You can think of cyclical initiative (what D&D has used since at least 3e) as the Power Rangers combat choreography system. Each enemy lines up opposite the PCs, and they all take turns punching each other. The camera cuts to each ranger one at a time and stays completely still as the ranger or his opponent takes a swing.
Snooze. Fest. (Edit: Even more snooze fest now that it was deleted from YouTube! Darn you Fox!!)
Here is the initiative system you SHOULD use. It's more like the Avengers saving Manhattan choreography system.
First, you establish the stakes. The biggest of the stakes is what magics are planning to be used this turn. Next, it would be what projectiles are about to fly through the air. But you don't resolve these yet.
Think of Legolas taking aim with his bow, or a sorcerer speaking words of dark power. In the movies, these moments of aiming/casting are never set and resolved in the same cut. The camera always goes to their target first. How about Boromir at Amon Hen:
Lurtz draws his bowstring. >>> Ranged attackers declare actions.
We see Boromir protecting the hobbits. >>> Melee attackers declare and resolve actions.
Lurtz looses his bowstring. >>> Ranged attackers resolve actions.
We see Boromir get hit by the arrow. >>> Aftermath of round, new stakes for combat established.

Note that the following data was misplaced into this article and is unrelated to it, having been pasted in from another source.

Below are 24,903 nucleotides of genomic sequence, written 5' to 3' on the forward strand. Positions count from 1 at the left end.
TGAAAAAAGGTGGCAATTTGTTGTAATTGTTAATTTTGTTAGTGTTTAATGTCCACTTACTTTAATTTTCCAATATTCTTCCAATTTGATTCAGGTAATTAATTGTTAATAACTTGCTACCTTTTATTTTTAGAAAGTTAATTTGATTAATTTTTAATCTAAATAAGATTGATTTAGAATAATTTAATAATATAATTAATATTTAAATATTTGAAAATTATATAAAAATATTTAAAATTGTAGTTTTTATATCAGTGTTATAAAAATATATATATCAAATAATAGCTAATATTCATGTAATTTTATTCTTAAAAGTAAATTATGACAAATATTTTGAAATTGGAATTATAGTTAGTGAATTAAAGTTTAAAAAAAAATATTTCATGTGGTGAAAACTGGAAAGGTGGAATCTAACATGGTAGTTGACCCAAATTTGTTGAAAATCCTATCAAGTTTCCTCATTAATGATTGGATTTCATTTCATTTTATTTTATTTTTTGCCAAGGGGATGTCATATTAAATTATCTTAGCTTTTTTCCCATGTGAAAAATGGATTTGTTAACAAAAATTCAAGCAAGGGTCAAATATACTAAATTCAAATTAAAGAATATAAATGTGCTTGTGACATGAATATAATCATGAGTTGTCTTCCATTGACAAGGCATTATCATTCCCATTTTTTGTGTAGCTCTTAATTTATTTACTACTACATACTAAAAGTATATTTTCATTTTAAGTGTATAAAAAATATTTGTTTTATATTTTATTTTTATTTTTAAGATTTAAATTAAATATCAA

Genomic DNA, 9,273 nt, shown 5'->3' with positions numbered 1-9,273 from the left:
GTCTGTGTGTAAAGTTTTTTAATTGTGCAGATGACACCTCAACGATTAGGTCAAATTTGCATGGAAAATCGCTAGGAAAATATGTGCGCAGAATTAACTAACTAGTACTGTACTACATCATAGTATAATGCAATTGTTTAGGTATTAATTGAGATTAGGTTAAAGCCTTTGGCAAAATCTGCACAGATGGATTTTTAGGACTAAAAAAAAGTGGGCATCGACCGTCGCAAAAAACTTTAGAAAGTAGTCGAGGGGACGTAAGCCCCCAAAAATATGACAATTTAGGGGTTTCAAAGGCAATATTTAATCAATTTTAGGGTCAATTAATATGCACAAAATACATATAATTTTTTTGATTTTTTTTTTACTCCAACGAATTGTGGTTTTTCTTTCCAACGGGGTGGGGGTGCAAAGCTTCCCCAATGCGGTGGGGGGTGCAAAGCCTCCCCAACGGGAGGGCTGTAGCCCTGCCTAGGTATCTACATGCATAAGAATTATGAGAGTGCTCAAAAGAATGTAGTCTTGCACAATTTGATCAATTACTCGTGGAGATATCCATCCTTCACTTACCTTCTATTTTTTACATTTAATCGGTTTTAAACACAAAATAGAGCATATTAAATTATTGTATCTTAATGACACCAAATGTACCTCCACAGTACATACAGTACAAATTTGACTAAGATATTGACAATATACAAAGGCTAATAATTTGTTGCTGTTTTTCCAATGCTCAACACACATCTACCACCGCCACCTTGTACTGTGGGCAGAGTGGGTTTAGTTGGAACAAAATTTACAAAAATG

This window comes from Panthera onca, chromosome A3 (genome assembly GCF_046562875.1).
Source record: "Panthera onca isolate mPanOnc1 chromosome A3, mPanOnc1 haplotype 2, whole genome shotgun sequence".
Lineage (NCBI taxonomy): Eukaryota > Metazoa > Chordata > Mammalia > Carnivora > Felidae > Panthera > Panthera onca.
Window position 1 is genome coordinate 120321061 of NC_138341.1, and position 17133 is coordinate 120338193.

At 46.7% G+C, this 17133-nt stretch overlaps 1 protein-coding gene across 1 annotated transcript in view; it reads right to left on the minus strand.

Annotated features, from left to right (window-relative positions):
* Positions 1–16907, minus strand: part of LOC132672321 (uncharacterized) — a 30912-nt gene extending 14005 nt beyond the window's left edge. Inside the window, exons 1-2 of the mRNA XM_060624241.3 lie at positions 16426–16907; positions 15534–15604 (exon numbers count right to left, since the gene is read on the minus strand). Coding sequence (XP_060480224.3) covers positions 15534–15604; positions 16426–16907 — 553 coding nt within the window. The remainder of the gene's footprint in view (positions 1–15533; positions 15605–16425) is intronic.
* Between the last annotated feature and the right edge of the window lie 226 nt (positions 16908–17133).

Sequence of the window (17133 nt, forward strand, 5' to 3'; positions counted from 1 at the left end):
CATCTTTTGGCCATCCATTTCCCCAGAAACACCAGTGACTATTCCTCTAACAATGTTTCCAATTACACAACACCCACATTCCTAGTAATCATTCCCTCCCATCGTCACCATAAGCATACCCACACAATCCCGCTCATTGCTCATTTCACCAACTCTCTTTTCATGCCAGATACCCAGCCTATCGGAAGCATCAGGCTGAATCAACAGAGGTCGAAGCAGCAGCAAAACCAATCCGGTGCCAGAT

See what I mean? No? Okay, watch this:
Is the fight over? No, of course not. But when you frame each round around the most relevant stakes and the combatants' immediate goals, you feel like the fight is moving somewhere in EVERY moment. It also makes the fight feel like one big team effort as opposed to a couple really good hits from the designated hitters. It allows for a combined strategy like the Hulk and Thor made to take down that soar whale, or Iron Man and Cap America used to zap those goons.
So here is how I would organize each round:
Phase 1: People using magic declare they are going to do so. Describe the beginning of the ritual/casting.
Phase 2: People using ranged attacks declare they are going to do so. Describe the aiming, nocking,etc.
Phase 3: People attacking in melee declare so, and then do so simultaneously.
Phase 4: People moving declare so and then do so simultaneously. (Helpful to have a speed mechanic here).
Phase 5: All ranged attacks are resolved.
Phase 6: All spells/magic effects are resolved.
There we go. Stew over that, and you can read more about its implications (as I see them) in my next post.